Education puts refugees on the ‘journey to hope’

Millions of children who have fled war and conflict are now missing out on vital learning. Our schools can help, but they need support, writes one union leader
27th January 2017, 12:00am
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Education puts refugees on the ‘journey to hope’

With war, conflict and political turmoil chasing ordinary people from their homes, good-quality education is crucial to help forcibly displaced people to rebuild their lives. While education is not the only solution, there is definitely no solution without it - but there are significant challenges to refugees accessing education.

Why is it a crisis? The office of the United Nations High Commissioner for Refugees (UNHCR) recently reported that there were around 65.3 million forcibly displaced people globally, a third of whom were considered to be refugees ( About half of the refugees under the UNHCR mandate were children: 6 million were of school age, many separated from families or travelling alone.

Because refugees typically spend about 20 years in exile, a refugee child has little prospect of returning home before adulthood and their only access to education is in their host country. Unaccompanied minors need shelter, food, healthcare, education and protection from abuse, but too frequently young migrants in transit spend extended periods out of education. In many cases, youngsters are waiting until they reach their destination, or they are denied the opportunity to learn because of a lack of resources and teachers.

Of the 6 million children under the UNHCR mandate, about 3.7 million had no school; refugee children are five times more likely to be out of school than non-refugee children. Globally, 90 per cent of children receive primary education, but among refugees this proportion drops to 50 per cent. As children get older, this situation deteriorates further: 84 per cent of adolescents attend lower secondary, but only 22 per cent of refugees have the same opportunity. Just 1 per cent of refugees find university places, compared with a global figure of 34 per cent.

Can’t we just wait for things to improve? Regrettably, these migration trends may not be temporary. Blinkered approaches from some right-wing populist politicians are risky, stirring up resentment and storing up problems. The UN’s sustainable development goals ( and the imperative to support security, democracy and sustainable development mean that the European Union, governments, civil society and the trade union movement must stand together to respect the rights of all people.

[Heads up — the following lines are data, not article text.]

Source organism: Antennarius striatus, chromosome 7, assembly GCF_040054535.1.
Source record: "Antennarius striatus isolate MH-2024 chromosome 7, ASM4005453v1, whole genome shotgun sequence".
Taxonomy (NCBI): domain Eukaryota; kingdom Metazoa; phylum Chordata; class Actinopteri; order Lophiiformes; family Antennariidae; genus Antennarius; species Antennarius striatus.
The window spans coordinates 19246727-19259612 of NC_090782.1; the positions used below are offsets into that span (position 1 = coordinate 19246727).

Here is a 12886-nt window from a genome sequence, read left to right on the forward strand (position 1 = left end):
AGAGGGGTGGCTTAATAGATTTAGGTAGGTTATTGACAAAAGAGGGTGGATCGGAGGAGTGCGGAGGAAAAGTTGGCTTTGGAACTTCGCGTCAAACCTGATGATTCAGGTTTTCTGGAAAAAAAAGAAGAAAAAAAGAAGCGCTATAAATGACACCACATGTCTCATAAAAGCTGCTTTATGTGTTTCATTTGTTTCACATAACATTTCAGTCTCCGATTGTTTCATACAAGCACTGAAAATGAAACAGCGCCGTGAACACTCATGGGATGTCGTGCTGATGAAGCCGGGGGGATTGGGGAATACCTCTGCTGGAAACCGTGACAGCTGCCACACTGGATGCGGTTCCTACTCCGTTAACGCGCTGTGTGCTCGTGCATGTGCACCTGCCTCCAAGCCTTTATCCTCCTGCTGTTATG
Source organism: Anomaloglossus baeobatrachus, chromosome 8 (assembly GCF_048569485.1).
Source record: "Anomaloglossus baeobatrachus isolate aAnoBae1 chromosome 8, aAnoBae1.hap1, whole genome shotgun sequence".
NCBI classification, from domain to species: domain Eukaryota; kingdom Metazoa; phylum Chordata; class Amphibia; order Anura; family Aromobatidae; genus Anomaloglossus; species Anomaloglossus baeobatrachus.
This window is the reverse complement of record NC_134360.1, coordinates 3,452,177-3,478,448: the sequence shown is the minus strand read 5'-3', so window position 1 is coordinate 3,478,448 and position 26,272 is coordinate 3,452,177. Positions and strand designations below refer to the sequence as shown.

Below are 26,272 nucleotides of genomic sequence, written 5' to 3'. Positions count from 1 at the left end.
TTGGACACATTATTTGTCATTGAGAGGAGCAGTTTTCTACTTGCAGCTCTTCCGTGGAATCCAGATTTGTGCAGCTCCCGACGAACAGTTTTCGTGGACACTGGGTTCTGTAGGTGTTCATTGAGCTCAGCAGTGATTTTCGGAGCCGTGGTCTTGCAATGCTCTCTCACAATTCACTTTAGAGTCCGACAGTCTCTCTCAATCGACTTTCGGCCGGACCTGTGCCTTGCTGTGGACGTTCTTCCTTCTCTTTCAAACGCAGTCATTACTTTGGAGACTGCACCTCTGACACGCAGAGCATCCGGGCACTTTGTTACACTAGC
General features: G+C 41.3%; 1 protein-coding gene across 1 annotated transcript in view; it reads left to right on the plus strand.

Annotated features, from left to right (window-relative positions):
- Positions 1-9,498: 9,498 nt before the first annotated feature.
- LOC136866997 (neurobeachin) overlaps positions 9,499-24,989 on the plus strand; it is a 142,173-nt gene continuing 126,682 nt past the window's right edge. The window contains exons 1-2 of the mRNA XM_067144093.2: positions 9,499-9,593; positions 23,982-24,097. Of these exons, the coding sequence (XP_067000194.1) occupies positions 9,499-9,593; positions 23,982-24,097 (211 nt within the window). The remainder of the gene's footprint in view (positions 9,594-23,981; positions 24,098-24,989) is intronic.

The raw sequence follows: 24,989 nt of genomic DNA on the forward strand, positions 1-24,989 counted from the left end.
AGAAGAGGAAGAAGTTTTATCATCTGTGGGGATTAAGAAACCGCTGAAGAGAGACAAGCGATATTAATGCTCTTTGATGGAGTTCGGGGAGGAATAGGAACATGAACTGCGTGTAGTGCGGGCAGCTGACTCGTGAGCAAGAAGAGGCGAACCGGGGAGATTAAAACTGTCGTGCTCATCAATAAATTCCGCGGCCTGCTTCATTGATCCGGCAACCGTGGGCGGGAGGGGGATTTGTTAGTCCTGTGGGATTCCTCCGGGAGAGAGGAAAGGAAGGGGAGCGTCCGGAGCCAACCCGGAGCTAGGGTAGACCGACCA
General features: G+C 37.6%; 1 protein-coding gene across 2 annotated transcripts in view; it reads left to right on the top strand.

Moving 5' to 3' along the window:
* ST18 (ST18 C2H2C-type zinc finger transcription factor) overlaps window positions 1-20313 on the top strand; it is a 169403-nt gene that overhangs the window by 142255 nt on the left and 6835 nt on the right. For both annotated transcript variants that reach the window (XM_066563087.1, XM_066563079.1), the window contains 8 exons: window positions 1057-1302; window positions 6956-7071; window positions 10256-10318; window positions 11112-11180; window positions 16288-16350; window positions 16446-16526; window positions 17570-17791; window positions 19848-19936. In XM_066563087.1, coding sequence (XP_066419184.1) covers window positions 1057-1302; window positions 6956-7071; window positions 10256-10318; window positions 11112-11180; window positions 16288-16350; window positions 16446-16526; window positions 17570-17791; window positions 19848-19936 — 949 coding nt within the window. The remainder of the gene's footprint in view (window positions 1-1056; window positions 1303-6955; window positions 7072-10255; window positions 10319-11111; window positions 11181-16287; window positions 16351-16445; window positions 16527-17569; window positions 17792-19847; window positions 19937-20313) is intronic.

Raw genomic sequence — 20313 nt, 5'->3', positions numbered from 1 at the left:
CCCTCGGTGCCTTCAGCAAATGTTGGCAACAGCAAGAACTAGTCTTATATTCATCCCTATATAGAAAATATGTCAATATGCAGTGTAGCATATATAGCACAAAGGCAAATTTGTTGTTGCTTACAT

What is government doing about it? According to UK figures (, the country has the ninth-highest number of EU asylum applications, sitting way behind Germany, Sweden and Hungary. Unlike transit countries such as Greece and Italy, where many local people and volunteers make extraordinary efforts to balance arriving migrants’ needs with those of local permanent populations, there are some challenges the UK does not have to face.

Scotland leads the way

Scotland last year welcomed more Syrian refugees than any other part of the UK, settling a disproportionately large number compared with the population, and some local authorities have been commended for their leadership in this respect.

As a comparatively wealthy destination country, with a policy called Getting it Right for Every Child (, Scotland is well placed to welcome settling refugees, but improving communication and proper staff support are still important. Schools need assistance to be able to give extra attention to young refugees (for example, intensive language learning and trauma counselling) and professional development is necessary to help teachers meet refugees’ educational needs. There is a risk that schools’ ability to cope will be stretched beyond reasonable limits by further resource reductions.